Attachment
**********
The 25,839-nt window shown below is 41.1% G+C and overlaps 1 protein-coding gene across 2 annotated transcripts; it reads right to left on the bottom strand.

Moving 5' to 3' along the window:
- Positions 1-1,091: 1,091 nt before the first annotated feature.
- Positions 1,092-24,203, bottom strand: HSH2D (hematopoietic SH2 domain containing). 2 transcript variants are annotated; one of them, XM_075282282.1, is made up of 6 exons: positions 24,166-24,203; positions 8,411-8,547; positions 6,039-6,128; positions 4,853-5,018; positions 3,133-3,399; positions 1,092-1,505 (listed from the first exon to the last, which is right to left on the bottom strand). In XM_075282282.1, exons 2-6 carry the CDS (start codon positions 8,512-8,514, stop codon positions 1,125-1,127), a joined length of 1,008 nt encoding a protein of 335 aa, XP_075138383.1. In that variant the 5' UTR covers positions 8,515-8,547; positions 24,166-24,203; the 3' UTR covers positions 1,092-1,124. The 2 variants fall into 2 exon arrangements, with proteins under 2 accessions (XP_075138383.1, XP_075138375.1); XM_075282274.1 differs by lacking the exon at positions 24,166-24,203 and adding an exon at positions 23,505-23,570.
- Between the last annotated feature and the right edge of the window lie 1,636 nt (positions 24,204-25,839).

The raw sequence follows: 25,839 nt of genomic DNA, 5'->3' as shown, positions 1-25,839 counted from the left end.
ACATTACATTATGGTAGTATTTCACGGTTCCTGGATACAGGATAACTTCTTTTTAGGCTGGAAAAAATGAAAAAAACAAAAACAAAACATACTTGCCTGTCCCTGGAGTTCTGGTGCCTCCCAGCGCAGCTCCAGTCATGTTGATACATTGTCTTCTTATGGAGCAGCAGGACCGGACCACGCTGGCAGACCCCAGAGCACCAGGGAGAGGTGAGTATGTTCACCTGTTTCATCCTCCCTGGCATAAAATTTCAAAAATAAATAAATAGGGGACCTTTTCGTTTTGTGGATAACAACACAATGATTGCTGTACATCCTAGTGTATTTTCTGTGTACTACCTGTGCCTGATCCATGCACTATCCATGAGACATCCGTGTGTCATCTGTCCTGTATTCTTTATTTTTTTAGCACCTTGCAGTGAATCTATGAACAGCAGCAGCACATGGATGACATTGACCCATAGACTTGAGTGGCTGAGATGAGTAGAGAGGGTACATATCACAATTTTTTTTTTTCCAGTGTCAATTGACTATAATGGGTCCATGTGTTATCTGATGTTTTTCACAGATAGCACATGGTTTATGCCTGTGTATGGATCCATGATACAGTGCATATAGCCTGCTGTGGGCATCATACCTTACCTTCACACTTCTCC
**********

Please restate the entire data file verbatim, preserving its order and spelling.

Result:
The 25,839-nt window shown below is 41.1% G+C and overlaps 1 protein-coding gene across 2 annotated transcripts; it reads right to left on the bottom strand.

Moving 5' to 3' along the window:
- Positions 1-1,091: 1,091 nt before the first annotated feature.
- Positions 1,092-24,203, bottom strand: HSH2D (hematopoietic SH2 domain containing). 2 transcript variants are annotated; one of them, XM_075282282.1, is made up of 6 exons: positions 24,166-24,203; positions 8,411-8,547; positions 6,039-6,128; positions 4,853-5,018; positions 3,133-3,399; positions 1,092-1,505 (listed from the first exon to the last, which is right to left on the bottom strand). In XM_075282282.1, exons 2-6 carry the CDS (start codon positions 8,512-8,514, stop codon positions 1,125-1,127), a joined length of 1,008 nt encoding a protein of 335 aa, XP_075138383.1. In that variant the 5' UTR covers positions 8,515-8,547; positions 24,166-24,203; the 3' UTR covers positions 1,092-1,124. The 2 variants fall into 2 exon arrangements, with proteins under 2 accessions (XP_075138383.1, XP_075138375.1); XM_075282274.1 differs by lacking the exon at positions 24,166-24,203 and adding an exon at positions 23,505-23,570.
- Between the last annotated feature and the right edge of the window lie 1,636 nt (positions 24,204-25,839).

The raw sequence follows: 25,839 nt of genomic DNA, 5'->3' as shown, positions 1-25,839 counted from the left end.
ACATTACATTATGGTAGTATTTCACGGTTCCTGGATACAGGATAACTTCTTTTTAGGCTGGAAAAAATGAAAAAAACAAAAACAAAACATACTTGCCTGTCCCTGGAGTTCTGGTGCCTCCCAGCGCAGCTCCAGTCATGTTGATACATTGTCTTCTTATGGAGCAGCAGGACCGGACCACGCTGGCAGACCCCAGAGCACCAGGGAGAGGTGAGTATGTTCACCTGTTTCATCCTCCCTGGCATAAAATTTCAAAAATAAATAAATAGGGGACCTTTTCGTTTTGTGGATAACAACACAATGATTGCTGTACATCCTAGTGTATTTTCTGTGTACTACCTGTGCCTGATCCATGCACTATCCATGAGACATCCGTGTGTCATCTGTCCTGTATTCTTTATTTTTTTAGCACCTTGCAGTGAATCTATGAACAGCAGCAGCACATGGATGACATTGACCCATAGACTTGAGTGGCTGAGATGAGTAGAGAGGGTACATATCACAATTTTTTTTTTTCCAGTGTCAATTGACTATAATGGGTCCATGTGTTATCTGATGTTTTTCACAGATAGCACATGGTTTATGCCTGTGTATGGATCCATGATACAGTGCATATAGCCTGCTGTGGGCATCATACCTTACCTTCACACTTCTCC